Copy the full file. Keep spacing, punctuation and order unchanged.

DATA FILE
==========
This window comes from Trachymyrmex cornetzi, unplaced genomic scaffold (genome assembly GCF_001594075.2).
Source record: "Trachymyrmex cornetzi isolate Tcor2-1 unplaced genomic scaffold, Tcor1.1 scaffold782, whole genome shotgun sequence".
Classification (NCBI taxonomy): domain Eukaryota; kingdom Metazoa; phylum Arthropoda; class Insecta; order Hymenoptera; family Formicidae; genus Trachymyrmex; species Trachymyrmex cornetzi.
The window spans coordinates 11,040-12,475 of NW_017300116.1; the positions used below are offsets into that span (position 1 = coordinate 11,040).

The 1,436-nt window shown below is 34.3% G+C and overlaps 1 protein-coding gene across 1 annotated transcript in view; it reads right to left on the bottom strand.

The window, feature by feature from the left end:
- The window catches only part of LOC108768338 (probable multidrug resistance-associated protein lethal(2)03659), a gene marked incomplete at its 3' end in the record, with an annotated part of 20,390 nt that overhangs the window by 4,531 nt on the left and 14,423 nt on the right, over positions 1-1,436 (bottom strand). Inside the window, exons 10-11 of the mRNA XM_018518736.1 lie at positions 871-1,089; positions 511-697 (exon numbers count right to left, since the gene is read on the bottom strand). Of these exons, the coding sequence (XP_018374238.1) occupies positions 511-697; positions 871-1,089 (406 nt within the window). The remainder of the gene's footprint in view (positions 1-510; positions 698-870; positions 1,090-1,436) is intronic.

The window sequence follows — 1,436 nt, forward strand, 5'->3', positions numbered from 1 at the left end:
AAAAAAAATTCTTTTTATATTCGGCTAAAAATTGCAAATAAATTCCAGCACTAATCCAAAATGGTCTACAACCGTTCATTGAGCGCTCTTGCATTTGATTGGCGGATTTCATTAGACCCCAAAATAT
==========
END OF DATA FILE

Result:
This window comes from Trachymyrmex cornetzi, unplaced genomic scaffold (genome assembly GCF_001594075.2).
Source record: "Trachymyrmex cornetzi isolate Tcor2-1 unplaced genomic scaffold, Tcor1.1 scaffold782, whole genome shotgun sequence".
Classification (NCBI taxonomy): domain Eukaryota; kingdom Metazoa; phylum Arthropoda; class Insecta; order Hymenoptera; family Formicidae; genus Trachymyrmex; species Trachymyrmex cornetzi.
The window spans coordinates 11,040-12,475 of NW_017300116.1; the positions used below are offsets into that span (position 1 = coordinate 11,040).

The 1,436-nt window shown below is 34.3% G+C and overlaps 1 protein-coding gene across 1 annotated transcript in view; it reads right to left on the bottom strand.

The window, feature by feature from the left end:
- The window catches only part of LOC108768338 (probable multidrug resistance-associated protein lethal(2)03659), a gene marked incomplete at its 3' end in the record, with an annotated part of 20,390 nt that overhangs the window by 4,531 nt on the left and 14,423 nt on the right, over positions 1-1,436 (bottom strand). Inside the window, exons 10-11 of the mRNA XM_018518736.1 lie at positions 871-1,089; positions 511-697 (exon numbers count right to left, since the gene is read on the bottom strand). Of these exons, the coding sequence (XP_018374238.1) occupies positions 511-697; positions 871-1,089 (406 nt within the window). The remainder of the gene's footprint in view (positions 1-510; positions 698-870; positions 1,090-1,436) is intronic.

The window sequence follows — 1,436 nt, forward strand, 5'->3', positions numbered from 1 at the left end:
AAAAAAAATTCTTTTTATATTCGGCTAAAAATTGCAAATAAATTCCAGCACTAATCCAAAATGGTCTACAACCGTTCATTGAGCGCTCTTGCATTTGATTGGCGGATTTCATTAGACCCCAAAATAT